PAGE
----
>Cold temperatures and whistling winds
call for warm accessories.
Muffs are my personal favorite! The word comes from muffula (fur mitten). This muff is made in brioche stitch with three different handspun yarns, knit in the round. I handstitched some tulle into the muff for an additional accent of fluffiness. The separate neckband cord is luceted, run through the muff as needed and tied behind the neck. I did not attach it so the muff can be used without it as well.
These little muffs are lovingly called “Staucherle” (meaning to push up without rolling in the material first, a wave-like effect) or Vorderärmel (front sleeves) in the German Swabian dialect. Pulswärmer (pulse warmer) was another word for a short wristlet. My great-grandmother also used to cut off the top part of worn-out woolen stockings (at the end of the 18th century), which usually was in much better condition as the rest of the handknit woolen stocking. She then crocheted or embroidereda nice edge around at both ends, completing the rounds with ayarn-over knit-together pattern and a kitchner-type bind-off, wove an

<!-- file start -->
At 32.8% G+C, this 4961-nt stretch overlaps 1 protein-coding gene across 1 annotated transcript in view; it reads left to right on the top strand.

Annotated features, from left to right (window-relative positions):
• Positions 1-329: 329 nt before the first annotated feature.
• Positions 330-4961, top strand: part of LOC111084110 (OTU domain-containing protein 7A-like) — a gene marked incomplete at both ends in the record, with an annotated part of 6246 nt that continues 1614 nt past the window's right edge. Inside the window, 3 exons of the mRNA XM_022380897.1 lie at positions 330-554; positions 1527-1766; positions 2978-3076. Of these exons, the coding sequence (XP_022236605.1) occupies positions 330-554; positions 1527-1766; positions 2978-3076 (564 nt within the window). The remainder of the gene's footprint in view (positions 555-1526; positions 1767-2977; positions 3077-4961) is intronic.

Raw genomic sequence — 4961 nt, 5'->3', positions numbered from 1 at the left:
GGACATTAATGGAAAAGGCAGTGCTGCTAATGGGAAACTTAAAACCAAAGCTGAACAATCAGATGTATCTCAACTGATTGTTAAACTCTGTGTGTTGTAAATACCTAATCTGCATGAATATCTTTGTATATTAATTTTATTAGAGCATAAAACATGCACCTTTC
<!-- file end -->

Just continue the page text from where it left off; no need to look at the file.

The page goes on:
I-cord or even a ribbon through the holes and wore these instant Staucherle as elongated muffs or wrist-to-elbow warmers. They were worn either over the sleeves of a dress or under them, often also under a socalled “Kittelschürze”, an apron-type cotton dress worn for work. Today’s versions have almost always short sleeves or are sleeveless. In French, a muff is called un manchon.
No Chill Series:
One, Two, Three